1. Adolescents are not provided with adequate education about HIV/AIDS

Social Learning Theory is based on the tenet that people do not learn behaviors in a vacuum, isolated from external interactions (1). The theory stressed that a large contribution to adopting behaviors stems from observing and then emulating the actions of others within an individual’s community. In Indian society, there is a high level of taboo associated with talking about sex. Much of the information is communicated through a non-verbal channel and there are estimates that about two-thirds of meaning is communicated nonverbally (13). When adolescents see their parents and other elders hesitating to talk about sex, it leads them to believe that sex is something to be embarrassed about and something that is negative in nature. Adolescents may also experience confusion as the message projected in the interventions may not be in line with their core values, the core values being ‘sex is not something to be discussed’. They are less likely to accept interventions that are against their core values and may thus dismiss the information and education provided.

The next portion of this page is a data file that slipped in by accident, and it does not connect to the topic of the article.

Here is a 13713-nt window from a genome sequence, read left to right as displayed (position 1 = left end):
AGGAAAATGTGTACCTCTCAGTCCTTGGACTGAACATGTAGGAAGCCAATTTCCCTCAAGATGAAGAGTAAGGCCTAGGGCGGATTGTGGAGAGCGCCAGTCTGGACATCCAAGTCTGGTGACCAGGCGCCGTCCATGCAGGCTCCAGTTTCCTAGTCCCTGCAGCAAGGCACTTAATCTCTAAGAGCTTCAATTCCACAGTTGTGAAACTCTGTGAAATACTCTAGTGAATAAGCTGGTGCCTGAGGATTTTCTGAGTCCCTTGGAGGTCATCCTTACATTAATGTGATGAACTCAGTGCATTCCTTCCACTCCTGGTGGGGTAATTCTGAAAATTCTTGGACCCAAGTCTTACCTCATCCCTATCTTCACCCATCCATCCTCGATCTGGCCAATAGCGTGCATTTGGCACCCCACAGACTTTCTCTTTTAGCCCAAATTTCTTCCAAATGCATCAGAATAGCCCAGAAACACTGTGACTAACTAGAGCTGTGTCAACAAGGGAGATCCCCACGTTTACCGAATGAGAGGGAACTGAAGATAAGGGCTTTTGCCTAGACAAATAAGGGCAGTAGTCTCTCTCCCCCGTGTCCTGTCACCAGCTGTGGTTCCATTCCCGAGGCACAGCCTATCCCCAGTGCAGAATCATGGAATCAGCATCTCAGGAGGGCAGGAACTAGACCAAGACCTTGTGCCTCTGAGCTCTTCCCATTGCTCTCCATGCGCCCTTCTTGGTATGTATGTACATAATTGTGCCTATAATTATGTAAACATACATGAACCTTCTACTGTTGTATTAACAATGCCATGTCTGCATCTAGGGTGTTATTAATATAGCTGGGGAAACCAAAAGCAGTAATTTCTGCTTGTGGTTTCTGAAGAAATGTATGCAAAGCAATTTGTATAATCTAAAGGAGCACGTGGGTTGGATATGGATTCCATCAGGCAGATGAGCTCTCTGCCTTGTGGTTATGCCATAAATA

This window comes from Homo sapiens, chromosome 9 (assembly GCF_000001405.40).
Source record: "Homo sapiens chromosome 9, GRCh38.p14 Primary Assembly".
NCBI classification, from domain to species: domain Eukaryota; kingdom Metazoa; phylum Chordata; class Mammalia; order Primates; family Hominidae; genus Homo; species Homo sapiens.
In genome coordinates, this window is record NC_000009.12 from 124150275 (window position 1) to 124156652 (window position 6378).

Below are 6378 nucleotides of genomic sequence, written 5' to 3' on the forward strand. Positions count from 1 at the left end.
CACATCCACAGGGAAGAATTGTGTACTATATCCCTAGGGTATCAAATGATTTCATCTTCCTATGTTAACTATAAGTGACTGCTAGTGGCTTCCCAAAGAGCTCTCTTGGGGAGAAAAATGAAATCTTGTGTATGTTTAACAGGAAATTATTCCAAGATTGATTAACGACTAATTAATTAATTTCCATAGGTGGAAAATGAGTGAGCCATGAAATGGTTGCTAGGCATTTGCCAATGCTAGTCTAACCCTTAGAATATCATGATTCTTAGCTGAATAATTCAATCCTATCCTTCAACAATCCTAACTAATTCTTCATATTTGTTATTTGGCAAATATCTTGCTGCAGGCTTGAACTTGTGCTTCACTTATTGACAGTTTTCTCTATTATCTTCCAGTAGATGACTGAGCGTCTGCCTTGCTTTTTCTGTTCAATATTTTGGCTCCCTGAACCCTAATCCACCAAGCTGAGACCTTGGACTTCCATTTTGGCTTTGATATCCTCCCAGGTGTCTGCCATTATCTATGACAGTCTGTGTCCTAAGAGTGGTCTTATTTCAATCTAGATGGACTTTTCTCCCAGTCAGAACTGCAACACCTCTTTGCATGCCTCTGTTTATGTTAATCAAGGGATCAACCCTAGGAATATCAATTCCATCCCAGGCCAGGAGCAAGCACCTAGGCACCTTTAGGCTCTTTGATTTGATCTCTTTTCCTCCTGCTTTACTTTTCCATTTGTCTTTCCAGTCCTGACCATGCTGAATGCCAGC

As mentioned earlier, in India it is taboo to talk about sex and it is an even greater taboo for parents to talk about sex with their children. There have been many barriers that have been identified which impede parents from communicating with their children about sex and sexually transmitted diseases (STDs). Studies report that parents often feel inadequately informed, embarrassed and ineffective and have difficulty finding the right place and time for communication (12). Thus parents often do not talk about sex and the adolescent is reprimanded for asking questions about sex. Parental education allows the adolescent to incorporate the idea of sex in a way that is in line with their core values. This would enable the adolescent to be better informed and better adjusted to the concept of sex and sexually transmitted diseases. Parents can also tailor the presentation of information to the life circumstances and social and familial context of the adolescent (12).